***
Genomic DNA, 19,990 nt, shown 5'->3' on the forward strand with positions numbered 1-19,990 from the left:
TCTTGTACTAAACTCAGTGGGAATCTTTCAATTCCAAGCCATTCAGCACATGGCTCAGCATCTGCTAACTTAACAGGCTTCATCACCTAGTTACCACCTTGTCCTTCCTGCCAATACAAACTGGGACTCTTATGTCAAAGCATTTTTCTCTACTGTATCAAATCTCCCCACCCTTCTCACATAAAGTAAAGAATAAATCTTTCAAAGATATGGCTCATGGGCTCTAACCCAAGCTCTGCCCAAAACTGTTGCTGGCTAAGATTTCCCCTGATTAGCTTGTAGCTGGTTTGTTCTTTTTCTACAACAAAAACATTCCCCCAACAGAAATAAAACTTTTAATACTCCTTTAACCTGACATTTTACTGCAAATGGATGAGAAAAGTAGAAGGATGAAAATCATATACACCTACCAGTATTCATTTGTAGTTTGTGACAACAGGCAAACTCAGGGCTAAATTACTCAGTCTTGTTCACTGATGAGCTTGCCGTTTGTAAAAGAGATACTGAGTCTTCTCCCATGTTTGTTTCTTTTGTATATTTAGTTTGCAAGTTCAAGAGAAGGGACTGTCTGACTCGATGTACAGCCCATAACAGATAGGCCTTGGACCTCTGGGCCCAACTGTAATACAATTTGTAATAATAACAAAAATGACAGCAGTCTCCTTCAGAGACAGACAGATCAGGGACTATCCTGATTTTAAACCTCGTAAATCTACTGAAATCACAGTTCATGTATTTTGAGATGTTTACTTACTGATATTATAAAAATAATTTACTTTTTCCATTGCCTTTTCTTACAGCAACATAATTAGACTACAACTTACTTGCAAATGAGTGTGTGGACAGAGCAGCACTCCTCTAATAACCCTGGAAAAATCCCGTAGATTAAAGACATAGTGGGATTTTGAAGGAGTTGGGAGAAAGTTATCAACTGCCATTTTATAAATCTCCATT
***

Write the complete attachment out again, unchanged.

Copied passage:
Genomic DNA, 19,990 nt, shown 5'->3' on the forward strand with positions numbered 1-19,990 from the left:
TCTTGTACTAAACTCAGTGGGAATCTTTCAATTCCAAGCCATTCAGCACATGGCTCAGCATCTGCTAACTTAACAGGCTTCATCACCTAGTTACCACCTTGTCCTTCCTGCCAATACAAACTGGGACTCTTATGTCAAAGCATTTTTCTCTACTGTATCAAATCTCCCCACCCTTCTCACATAAAGTAAAGAATAAATCTTTCAAAGATATGGCTCATGGGCTCTAACCCAAGCTCTGCCCAAAACTGTTGCTGGCTAAGATTTCCCCTGATTAGCTTGTAGCTGGTTTGTTCTTTTTCTACAACAAAAACATTCCCCCAACAGAAATAAAACTTTTAATACTCCTTTAACCTGACATTTTACTGCAAATGGATGAGAAAAGTAGAAGGATGAAAATCATATACACCTACCAGTATTCATTTGTAGTTTGTGACAACAGGCAAACTCAGGGCTAAATTACTCAGTCTTGTTCACTGATGAGCTTGCCGTTTGTAAAAGAGATACTGAGTCTTCTCCCATGTTTGTTTCTTTTGTATATTTAGTTTGCAAGTTCAAGAGAAGGGACTGTCTGACTCGATGTACAGCCCATAACAGATAGGCCTTGGACCTCTGGGCCCAACTGTAATACAATTTGTAATAATAACAAAAATGACAGCAGTCTCCTTCAGAGACAGACAGATCAGGGACTATCCTGATTTTAAACCTCGTAAATCTACTGAAATCACAGTTCATGTATTTTGAGATGTTTACTTACTGATATTATAAAAATAATTTACTTTTTCCATTGCCTTTTCTTACAGCAACATAATTAGACTACAACTTACTTGCAAATGAGTGTGTGGACAGAGCAGCACTCCTCTAATAACCCTGGAAAAATCCCGTAGATTAAAGACATAGTGGGATTTTGAAGGAGTTGGGAGAAAGTTATCAACTGCCATTTTATAAATCTCCATT